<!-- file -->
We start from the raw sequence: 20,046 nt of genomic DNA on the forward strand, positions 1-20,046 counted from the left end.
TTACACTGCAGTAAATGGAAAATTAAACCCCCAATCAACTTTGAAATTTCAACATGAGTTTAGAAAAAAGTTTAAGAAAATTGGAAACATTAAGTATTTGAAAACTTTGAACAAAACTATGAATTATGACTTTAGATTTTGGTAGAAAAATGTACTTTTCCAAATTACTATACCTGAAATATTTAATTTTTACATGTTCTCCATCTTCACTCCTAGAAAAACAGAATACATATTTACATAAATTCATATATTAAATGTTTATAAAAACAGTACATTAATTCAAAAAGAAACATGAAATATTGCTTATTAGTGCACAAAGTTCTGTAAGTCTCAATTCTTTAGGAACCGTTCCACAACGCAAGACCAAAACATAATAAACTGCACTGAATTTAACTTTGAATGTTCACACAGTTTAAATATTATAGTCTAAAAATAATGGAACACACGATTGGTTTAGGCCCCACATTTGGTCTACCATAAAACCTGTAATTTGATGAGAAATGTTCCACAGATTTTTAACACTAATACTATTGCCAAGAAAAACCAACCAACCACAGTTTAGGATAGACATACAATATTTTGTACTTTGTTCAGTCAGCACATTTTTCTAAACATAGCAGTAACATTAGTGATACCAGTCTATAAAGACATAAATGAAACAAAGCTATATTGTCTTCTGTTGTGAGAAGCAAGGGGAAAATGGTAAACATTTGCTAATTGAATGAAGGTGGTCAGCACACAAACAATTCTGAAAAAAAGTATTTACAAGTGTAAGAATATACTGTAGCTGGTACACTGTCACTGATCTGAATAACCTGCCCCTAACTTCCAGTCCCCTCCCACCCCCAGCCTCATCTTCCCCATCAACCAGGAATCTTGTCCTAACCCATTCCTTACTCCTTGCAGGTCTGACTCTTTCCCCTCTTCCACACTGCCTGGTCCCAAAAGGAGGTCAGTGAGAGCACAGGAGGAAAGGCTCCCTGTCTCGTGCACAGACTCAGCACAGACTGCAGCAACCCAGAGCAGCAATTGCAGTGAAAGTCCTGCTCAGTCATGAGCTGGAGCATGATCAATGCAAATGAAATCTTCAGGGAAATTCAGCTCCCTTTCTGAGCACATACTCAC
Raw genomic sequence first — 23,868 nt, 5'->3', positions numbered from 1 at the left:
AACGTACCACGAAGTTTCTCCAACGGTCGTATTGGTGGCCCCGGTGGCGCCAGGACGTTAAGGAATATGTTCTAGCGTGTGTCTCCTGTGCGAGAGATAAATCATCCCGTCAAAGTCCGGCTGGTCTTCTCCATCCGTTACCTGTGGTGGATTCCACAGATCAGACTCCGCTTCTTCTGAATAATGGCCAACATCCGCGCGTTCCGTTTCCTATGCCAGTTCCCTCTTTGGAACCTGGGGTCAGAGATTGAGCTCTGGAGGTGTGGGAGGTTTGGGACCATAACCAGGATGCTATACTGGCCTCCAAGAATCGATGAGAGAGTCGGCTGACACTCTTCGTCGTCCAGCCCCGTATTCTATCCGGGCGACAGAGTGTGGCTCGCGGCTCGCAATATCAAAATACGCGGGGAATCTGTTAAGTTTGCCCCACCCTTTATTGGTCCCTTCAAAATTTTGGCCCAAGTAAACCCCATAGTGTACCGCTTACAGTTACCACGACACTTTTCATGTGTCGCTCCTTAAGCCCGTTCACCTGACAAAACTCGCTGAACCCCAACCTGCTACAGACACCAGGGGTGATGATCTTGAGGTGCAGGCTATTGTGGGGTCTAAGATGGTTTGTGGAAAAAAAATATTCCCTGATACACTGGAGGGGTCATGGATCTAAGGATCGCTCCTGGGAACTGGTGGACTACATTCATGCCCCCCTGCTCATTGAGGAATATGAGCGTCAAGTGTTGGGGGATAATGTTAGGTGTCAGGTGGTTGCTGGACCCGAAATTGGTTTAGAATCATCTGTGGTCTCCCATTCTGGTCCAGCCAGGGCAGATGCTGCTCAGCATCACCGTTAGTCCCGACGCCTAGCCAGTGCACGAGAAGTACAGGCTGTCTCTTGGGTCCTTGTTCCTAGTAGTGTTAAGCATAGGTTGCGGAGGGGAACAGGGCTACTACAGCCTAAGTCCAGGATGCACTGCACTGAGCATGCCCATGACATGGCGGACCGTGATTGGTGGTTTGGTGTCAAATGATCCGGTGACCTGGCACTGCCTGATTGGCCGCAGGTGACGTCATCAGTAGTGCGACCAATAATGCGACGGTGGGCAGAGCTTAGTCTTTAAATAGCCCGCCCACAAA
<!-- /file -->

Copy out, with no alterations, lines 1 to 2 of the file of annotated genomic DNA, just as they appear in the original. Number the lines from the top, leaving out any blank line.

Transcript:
We start from the raw sequence: 20,046 nt of genomic DNA on the forward strand, positions 1-20,046 counted from the left end.
TTACACTGCAGTAAATGGAAAATTAAACCCCCAATCAACTTTGAAATTTCAACATGAGTTTAGAAAAAAGTTTAAGAAAATTGGAAACATTAAGTATTTGAAAACTTTGAACAAAACTATGAATTATGACTTTAGATTTTGGTAGAAAAATGTACTTTTCCAAATTACTATACCTGAAATATTTAATTTTTACATGTTCTCCATCTTCACTCCTAGAAAAACAGAATACATATTTACATAAATTCATATATTAAATGTTTATAAAAACAGTACATTAATTCAAAAAGAAACATGAAATATTGCTTATTAGTGCACAAAGTTCTGTAAGTCTCAATTCTTTAGGAACCGTTCCACAACGCAAGACCAAAACATAATAAACTGCACTGAATTTAACTTTGAATGTTCACACAGTTTAAATATTATAGTCTAAAAATAATGGAACACACGATTGGTTTAGGCCCCACATTTGGTCTACCATAAAACCTGTAATTTGATGAGAAATGTTCCACAGATTTTTAACACTAATACTATTGCCAAGAAAAACCAACCAACCACAGTTTAGGATAGACATACAATATTTTGTACTTTGTTCAGTCAGCACATTTTTCTAAACATAGCAGTAACATTAGTGATACCAGTCTATAAAGACATAAATGAAACAAAGCTATATTGTCTTCTGTTGTGAGAAGCAAGGGGAAAATGGTAAACATTTGCTAATTGAATGAAGGTGGTCAGCACACAAACAATTCTGAAAAAAAGTATTTACAAGTGTAAGAATATACTGTAGCTGGTACACTGTCACTGATCTGAATAACCTGCCCCTAACTTCCAGTCCCCTCCCACCCCCAGCCTCATCTTCCCCATCAACCAGGAATCTTGTCCTAACCCATTCCTTACTCCTTGCAGGTCTGACTCTTTCCCCTCTTCCACACTGCCTGGTCCCAAAAGGAGGTCAGTGAGAGCACAGGAGGAAAGGCTCCCTGTCTCGTGCACAGACTCAGCACAGACTGCAGCAACCCAGAGCAGCAATTGCAGTGAAAGTCCTGCTCAGTCATGAGCTGGAGCATGATCAATGCAAATGAAATCTTCAGGGAAATTCAGCTCCCTTTCTGAGCACATACTCAC